PSD to reveal cost of kerbside

PUBLIC SERVICES will reveal how much more it will cost to introduce kerbside recycling when proposals are tabled early next year.

Scott Ogier

PUBLIC SERVICES will reveal how much more it will cost to introduce kerbside recycling when proposals are tabled early next year.

But the department has insisted its kerbside scheme, together with the new waste strategy, will be more environmentally sustainable and cost-effective in the long term.

The news came as it defended its kerbside recycling plans from a backlash of criticism this week, with some douzaines expressing concern over the costs and who will be responsible for billing islanders.

Refuse collectors also voiced fears they might lose their jobs when the scheme is introduced next year.

Public Services deputy minister Scott Ogier, pictured, said: ‘We recognise cost is a concern for many islanders and that is reflected in the importance it has been given in all our work on the strategy and now kerbside.'

Comments for: "PSD to reveal cost of kerbside"

Dani

I'm used to doing my own recycling now and quite happy to keep doing it.

If other people were not that fussed either way - could it just be brought in for those that have difficulties doing it? Perhaps that would keep costs of the service down? Or would that just reduce the economies of scale and make it more expensive?

Just a thought.

Rees Bryant

If people want it, then charge them an annual fee, on top of rates.

Or, even better, carry out cost-benefit analyses to help determine the answer/s. This type of analysis is so basic, and simple, and would quite quickly show the answers/options. Which could differ for different types of waste.

Obviously the more who have it the lower the cost to each will be. But what is the cost of not collecting it? How much is re-cycled waste worth? Type by type - glass, paper, plastic etc. And what does it cost to collect? Whichever way?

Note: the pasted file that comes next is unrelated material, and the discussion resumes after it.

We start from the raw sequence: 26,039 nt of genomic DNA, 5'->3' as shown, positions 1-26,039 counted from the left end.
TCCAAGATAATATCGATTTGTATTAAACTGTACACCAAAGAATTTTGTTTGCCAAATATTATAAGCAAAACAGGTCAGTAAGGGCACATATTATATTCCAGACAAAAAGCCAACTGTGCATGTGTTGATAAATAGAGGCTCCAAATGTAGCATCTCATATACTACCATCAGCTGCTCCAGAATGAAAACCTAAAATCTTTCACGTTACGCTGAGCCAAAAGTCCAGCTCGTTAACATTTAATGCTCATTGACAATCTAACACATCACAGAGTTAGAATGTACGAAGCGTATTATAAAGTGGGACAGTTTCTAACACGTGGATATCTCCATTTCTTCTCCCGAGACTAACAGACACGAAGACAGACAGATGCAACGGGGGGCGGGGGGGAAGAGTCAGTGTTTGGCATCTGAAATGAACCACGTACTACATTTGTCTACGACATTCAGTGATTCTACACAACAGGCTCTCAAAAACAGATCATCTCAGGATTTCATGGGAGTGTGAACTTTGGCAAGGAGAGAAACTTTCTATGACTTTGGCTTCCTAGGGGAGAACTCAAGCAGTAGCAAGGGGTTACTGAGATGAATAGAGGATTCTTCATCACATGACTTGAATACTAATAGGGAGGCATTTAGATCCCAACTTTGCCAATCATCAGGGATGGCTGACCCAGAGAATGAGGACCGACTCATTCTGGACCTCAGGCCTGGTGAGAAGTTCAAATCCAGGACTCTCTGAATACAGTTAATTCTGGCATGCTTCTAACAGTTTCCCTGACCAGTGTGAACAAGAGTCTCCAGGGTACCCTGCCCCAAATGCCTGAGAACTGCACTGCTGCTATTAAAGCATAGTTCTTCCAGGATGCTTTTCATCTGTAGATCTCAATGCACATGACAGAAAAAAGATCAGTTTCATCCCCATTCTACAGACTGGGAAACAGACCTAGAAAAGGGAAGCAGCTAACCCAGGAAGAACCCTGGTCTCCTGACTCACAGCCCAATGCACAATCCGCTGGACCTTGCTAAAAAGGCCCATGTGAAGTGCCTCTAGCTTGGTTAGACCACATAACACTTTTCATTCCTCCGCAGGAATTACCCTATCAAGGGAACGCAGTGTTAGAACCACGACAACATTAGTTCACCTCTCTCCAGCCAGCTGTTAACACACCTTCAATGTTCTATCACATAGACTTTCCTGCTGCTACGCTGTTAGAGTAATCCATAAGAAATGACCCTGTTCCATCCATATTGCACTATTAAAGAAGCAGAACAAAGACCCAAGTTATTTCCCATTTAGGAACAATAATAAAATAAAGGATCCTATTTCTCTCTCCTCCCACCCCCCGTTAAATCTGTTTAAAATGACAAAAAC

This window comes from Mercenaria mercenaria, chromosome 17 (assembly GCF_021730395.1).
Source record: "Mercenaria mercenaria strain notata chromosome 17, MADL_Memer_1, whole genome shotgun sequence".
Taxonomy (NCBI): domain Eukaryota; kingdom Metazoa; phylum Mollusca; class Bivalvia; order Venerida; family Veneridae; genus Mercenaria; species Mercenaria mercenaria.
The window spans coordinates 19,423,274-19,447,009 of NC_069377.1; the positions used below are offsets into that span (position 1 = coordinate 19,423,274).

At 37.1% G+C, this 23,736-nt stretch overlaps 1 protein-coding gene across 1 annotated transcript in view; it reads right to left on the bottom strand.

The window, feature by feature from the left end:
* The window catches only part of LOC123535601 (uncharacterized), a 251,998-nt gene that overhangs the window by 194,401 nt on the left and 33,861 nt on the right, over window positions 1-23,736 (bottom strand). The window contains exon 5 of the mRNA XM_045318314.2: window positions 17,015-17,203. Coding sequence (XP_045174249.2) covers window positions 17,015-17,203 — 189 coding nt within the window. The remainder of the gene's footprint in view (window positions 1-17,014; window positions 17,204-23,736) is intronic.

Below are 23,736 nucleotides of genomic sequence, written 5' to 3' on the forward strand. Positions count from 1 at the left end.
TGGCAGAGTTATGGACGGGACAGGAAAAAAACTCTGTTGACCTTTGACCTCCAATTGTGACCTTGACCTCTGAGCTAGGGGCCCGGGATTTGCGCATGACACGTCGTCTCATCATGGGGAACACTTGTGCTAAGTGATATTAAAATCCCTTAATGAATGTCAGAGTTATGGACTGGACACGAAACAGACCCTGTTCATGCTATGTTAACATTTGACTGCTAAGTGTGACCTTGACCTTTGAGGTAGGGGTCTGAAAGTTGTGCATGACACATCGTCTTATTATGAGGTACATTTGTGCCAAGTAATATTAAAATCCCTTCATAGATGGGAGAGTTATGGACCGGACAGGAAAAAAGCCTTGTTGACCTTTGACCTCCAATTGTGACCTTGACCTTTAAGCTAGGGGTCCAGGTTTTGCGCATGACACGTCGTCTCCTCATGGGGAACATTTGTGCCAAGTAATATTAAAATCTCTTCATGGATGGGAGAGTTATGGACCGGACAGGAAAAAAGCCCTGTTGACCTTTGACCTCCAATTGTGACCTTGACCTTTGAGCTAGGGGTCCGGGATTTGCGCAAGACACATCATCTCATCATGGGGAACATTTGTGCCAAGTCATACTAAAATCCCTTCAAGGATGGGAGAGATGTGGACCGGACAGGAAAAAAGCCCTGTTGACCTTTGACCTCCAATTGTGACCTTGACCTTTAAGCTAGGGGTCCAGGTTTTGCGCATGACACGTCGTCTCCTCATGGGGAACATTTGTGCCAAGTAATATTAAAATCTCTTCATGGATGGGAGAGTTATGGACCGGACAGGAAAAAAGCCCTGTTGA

Has anyone done the sums? It is not difficult, or shouldn't be. A few hours with a spreadsheet?

rosie

The point of a waste strategy based on minimising the amount of 'residual' waste (the waste that requires disposal), is that you spend more money and give more focus to the systems that help to prevent waste from becoming waste. The processes that enable us to Reduce, Reuse and Recycle will therefore need greater investment in order to minimise the quantity of waste that requires expensive disposal.

I agree with you Dani that the Bring Banks work perfectly well for me as they do for you. However it has been proven over and over again in other jurisdictions, that kerbside collection of recyclables increases levels of recycling throughout a community.

As I mentioned in the other kerbside blogg yesterday, there are now too many people in the world for us all to continue to be wasteful with resources. Recovering materials before they become waste will be the central plank of how our strategy works and the overall cost of the strategy will be dependent on how good we are at doing that. Kerbside collections will be key to that and therefore might well require increased spending to achieve the aims. But that will be offset by less money needing to be spent on the most expensive (per tonne) element which is the 'disposal'.